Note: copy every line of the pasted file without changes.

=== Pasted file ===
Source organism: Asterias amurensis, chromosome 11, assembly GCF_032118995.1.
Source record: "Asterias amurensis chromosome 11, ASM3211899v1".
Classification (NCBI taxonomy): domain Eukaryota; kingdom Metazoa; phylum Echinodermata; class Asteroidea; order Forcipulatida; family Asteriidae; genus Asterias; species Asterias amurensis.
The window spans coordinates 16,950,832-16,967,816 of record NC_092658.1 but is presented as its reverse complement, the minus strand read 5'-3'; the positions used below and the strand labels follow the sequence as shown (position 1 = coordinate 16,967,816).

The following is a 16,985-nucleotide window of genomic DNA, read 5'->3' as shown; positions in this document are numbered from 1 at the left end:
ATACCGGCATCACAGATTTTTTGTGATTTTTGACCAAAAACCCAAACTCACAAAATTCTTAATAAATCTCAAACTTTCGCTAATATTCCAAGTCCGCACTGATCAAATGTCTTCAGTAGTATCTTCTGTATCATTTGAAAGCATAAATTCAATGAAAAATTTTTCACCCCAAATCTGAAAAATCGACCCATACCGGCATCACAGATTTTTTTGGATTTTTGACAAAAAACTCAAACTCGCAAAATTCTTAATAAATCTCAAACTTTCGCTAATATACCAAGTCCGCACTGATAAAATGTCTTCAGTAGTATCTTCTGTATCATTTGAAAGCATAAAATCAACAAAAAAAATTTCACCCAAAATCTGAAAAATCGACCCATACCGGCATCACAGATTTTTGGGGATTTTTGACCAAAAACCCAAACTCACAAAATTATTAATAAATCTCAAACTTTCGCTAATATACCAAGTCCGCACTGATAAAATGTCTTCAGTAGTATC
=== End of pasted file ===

Source organism: Asterias amurensis, chromosome 11, assembly GCF_032118995.1.
Source record: "Asterias amurensis chromosome 11, ASM3211899v1".
Classification (NCBI taxonomy): domain Eukaryota; kingdom Metazoa; phylum Echinodermata; class Asteroidea; order Forcipulatida; family Asteriidae; genus Asterias; species Asterias amurensis.
The window spans coordinates 16,950,832-16,967,816 of record NC_092658.1 but is presented as its reverse complement, the minus strand read 5'-3'; the positions used below and the strand labels follow the sequence as shown (position 1 = coordinate 16,967,816).

The following is a 16,985-nucleotide window of genomic DNA, read 5'->3' as shown; positions in this document are numbered from 1 at the left end:
ATACCGGCATCACAGATTTTTTGTGATTTTTGACCAAAAACCCAAACTCACAAAATTCTTAATAAATCTCAAACTTTCGCTAATATTCCAAGTCCGCACTGATCAAATGTCTTCAGTAGTATCTTCTGTATCATTTGAAAGCATAAATTCAATGAAAAATTTTTCACCCCAAATCTGAAAAATCGACCCATACCGGCATCACAGATTTTTTTGGATTTTTGACAAAAAACTCAAACTCGCAAAATTCTTAATAAATCTCAAACTTTCGCTAATATACCAAGTCCGCACTGATAAAATGTCTTCAGTAGTATCTTCTGTATCATTTGAAAGCATAAAATCAACAAAAAAAATTTCACCCAAAATCTGAAAAATCGACCCATACCGGCATCACAGATTTTTGGGGATTTTTGACCAAAAACCCAAACTCACAAAATTATTAATAAATCTCAAACTTTCGCTAATATACCAAGTCCGCACTGATAAAATGTCTTCAGTAGTATC